“UN Day is a day on which we resolve to do more.  More to protect those caught up in armed conflict, to fight climate change and avert nuclear catastrophe; more to expand opportunities for women and girls, and to combat injustice and impunity; more to meet the Millennium Development Goals.” Secretary-General Ban Ki-moon

For more: http://www.un.org/

.

October 23, 2014 Presidential Proclamation — United Nations Day, 2014

sml LGBT flag

7/8/14 U.N. Secretary-General Ban Ki-moon announced that The United Nations now recognizes the gay marriages of all its staffers


National March on Washington for Lesbian and Gay Rights – 35th Anniversary

10/13/2014
1979 National March on Washington for Lesbian & Gay Rights

1979 National March on Washington for Lesbian & Gay Rights

The National March on Washington for Lesbian and Gay Rights was a large political rally that took place in Washington, D.C. on October 14, 1979. The first such march on Washington, it drew between 75,000 and 125,000 gay men, lesbians, bisexual and transgender people and straight allies to demand equal civil rights and urge the passage of protective civil rights legislation.

History and Planning

The first major attempt at organizing a national gay and lesbian march on Washington occurred Thanksgiving Weekend 1973 in Urbana-ChampaignIllinois. The National Gay Mobilizing Committee for a March on Washington (NGMC), organized by Jeff Graubart, attempted to coordinate a coalition of extant LGBT organizations to plan a March on Washington. Early efforts were met with resistance from local and national LGBT organizations, and plans for a march were ultimately postponed.

The next organization attempt was to occur in Minneapolis the weekend of November 17–19, 1978. A steering committee was created to prepare for the Minneapolis conference, and it identified a primary goal of the march as transforming the gay movement from local to national. However, the committee was dissolved in October 1978 due to internal dissent. Harvey Milk, who had been on the Minneapolis steering committee, took up the reins to continue march organization, and had secured support from local DC groups who had previously dissented before he was assassinated by Dan White. Milk’s assassination served as a catalyst and a touchstone for organizers, who next planned a conference in Philadelphia February 23–25, 1979. One male and one female delegate was invited from known lesbian and gay organizations, and the attendees set forth to address three primary questions. First, whether or not a march should take place. Second, what the organizational structure of the march should be. And third, the platform of the march. An initial debate between marching in 1979 and 1980 sprung up, but 1979 was settled upon as it fell on the ten-year anniversary of the Stonewall Riots. Once these issues were settled and issues of female and minority representation were handled, the conference set forth five demands that would serve as the platform for the march. The participants chose to focus on single-issue politics so as not to dilute the message of a united lesbian and gay community. The final organizational push occurred at a conference at the University of Houston campus July 6–8, 1979.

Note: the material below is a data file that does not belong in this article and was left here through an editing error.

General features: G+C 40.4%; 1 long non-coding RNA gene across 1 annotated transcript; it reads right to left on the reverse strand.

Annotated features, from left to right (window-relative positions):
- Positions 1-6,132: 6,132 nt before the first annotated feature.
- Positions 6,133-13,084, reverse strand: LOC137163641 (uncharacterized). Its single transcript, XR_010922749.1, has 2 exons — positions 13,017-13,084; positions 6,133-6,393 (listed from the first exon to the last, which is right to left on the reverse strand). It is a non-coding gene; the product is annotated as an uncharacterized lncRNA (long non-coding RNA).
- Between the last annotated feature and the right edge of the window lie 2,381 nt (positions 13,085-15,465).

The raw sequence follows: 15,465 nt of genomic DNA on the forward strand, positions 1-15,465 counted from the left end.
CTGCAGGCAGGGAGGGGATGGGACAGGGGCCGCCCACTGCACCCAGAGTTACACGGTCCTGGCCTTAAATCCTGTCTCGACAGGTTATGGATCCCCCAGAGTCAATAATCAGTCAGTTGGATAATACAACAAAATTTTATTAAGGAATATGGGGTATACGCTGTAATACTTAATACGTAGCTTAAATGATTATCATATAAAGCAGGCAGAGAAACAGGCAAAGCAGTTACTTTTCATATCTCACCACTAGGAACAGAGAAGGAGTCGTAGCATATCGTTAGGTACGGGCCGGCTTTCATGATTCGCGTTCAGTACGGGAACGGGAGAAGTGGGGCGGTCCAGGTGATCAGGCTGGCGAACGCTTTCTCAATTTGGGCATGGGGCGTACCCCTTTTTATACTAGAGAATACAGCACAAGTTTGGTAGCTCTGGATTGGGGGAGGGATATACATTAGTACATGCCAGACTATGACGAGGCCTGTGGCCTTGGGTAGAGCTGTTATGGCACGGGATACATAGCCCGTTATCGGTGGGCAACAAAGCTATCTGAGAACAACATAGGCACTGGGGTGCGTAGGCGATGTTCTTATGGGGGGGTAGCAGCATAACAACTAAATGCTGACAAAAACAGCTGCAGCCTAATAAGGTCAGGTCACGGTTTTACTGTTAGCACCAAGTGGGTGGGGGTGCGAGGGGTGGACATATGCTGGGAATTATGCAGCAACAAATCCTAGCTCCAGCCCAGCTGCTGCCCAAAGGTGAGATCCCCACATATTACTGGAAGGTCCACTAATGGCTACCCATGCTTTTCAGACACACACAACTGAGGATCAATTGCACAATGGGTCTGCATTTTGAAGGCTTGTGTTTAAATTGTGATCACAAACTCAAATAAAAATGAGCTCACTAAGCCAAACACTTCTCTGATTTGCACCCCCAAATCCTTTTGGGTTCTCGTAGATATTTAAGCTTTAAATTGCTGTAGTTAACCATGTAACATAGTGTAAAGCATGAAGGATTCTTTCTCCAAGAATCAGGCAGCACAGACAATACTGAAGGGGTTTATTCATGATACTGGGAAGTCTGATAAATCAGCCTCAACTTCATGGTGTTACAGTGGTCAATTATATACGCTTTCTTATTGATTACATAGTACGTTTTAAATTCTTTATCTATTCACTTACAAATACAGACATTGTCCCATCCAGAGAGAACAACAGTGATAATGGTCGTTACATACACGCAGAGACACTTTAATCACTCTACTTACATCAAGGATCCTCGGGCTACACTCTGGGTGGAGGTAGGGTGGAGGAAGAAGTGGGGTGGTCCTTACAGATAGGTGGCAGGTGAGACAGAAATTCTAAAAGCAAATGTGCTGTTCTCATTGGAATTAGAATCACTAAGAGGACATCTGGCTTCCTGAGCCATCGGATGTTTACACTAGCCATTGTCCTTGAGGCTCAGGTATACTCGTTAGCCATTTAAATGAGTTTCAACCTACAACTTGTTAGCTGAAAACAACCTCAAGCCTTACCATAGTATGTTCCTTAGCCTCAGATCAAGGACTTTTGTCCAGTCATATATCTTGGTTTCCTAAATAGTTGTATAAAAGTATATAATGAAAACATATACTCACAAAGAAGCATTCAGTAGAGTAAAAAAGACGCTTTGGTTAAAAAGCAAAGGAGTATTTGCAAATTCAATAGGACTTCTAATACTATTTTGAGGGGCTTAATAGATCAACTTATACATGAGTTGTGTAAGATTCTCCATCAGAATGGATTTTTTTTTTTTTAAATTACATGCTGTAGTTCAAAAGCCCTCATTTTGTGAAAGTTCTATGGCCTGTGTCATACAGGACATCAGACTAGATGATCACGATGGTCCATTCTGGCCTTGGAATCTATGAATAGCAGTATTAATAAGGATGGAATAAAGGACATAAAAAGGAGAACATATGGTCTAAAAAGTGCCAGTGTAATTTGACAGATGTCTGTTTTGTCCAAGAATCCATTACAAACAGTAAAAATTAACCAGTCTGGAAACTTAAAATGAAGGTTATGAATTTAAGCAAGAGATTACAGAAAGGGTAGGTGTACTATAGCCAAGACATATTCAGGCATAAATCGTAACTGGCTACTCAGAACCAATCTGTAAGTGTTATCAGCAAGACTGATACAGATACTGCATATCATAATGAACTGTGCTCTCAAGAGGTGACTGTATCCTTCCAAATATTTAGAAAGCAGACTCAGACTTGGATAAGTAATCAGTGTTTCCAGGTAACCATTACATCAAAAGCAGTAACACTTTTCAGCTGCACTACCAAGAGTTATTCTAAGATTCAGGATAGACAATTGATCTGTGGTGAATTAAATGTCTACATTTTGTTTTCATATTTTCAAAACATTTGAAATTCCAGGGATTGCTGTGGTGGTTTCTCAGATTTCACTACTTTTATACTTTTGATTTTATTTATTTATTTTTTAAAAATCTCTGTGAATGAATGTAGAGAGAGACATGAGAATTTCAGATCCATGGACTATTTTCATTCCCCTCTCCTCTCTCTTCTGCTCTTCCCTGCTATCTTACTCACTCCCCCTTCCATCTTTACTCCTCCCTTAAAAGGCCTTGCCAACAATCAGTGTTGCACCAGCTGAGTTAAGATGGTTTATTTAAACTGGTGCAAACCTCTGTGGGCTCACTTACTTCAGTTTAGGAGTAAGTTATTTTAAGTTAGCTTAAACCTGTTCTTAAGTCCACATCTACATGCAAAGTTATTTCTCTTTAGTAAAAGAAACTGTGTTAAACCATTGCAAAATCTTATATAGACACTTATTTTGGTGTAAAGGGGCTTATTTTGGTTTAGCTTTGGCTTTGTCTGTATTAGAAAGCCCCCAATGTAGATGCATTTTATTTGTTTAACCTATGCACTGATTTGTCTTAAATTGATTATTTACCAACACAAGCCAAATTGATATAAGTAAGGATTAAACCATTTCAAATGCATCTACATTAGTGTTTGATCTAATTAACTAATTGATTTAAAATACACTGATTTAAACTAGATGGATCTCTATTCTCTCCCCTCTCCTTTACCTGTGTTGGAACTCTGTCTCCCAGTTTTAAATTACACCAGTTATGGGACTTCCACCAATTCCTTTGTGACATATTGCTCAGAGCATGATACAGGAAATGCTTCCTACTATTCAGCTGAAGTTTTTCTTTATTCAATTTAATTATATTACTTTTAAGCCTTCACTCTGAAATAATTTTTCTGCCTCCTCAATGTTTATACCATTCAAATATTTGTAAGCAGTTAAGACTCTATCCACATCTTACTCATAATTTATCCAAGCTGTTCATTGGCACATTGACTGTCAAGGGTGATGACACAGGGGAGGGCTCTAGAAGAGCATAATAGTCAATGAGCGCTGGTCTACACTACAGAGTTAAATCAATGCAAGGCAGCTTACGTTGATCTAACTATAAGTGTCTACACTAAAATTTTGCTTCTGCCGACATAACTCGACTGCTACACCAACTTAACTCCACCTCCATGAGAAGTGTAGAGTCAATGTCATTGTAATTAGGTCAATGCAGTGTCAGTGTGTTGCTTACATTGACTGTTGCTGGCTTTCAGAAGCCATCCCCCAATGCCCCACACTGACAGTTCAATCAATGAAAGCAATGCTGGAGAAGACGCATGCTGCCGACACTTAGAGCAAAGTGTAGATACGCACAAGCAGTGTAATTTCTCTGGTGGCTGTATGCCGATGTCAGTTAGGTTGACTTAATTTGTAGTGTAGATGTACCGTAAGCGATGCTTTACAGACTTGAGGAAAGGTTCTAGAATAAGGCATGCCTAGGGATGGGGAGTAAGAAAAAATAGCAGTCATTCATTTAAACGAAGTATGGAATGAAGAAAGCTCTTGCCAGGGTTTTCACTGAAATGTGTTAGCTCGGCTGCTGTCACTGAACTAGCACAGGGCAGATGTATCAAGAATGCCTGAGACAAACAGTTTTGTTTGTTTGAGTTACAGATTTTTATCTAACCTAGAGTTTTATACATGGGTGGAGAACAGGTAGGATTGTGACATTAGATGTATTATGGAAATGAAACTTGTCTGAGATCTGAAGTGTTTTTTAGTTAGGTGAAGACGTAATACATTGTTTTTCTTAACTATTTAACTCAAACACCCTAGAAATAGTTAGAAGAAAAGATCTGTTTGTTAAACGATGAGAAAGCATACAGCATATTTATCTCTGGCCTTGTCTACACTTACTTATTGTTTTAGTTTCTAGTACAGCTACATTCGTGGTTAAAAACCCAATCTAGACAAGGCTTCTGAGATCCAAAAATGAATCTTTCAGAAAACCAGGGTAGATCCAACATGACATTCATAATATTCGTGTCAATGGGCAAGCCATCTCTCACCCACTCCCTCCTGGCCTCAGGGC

The National Steering Committee, with mandated gender parity and 25% representation of People of Color, was selected by community meetings throughout the country. Policy/Overview and Administrative Committees were established to guide the work and decisions between Steering Committee meetings. The National Office was set up in New York City with Joyce Hunter and Steven Ault as National Coordinators.

Platform

The Five Demands, as drafted by Joe Smenyak and amended by the conference delegates were as follows:

  • Pass a comprehensive lesbian/gay rights bill in Congress
  • Issue a presidential executive order banning discrimination based on sexual orientation in the federal government, the military, and federally contracted private employment
  • Repeal all anti-lesbian/gay laws
  • End discrimination in lesbian-mother and gay-father custody cases
  • Protect lesbian and gay youth from any laws which are used to discriminate, oppress, and/or harass them in their homes, schools, jobs, and social environments

For more: http://en.wikipedia.org/wiki/National_March_on_Washington_for_Lesbian_and_Gay_Rights

.

US LGBT Rights Timeline 1903-2014

ProPresObama.org Civil Rights Timelines ™

lgbt_obama_logo-sml

 White House – LGBT

 LGBT Democrats Facebook

Forward For Equality_sml


Underground Railroad

10/08/2014
Huntoon-Van Rensalier Underground Railroad Project, Paterson, New Jersey

Huntoon-Van Rensalier Underground Railroad Project, Paterson, New Jersey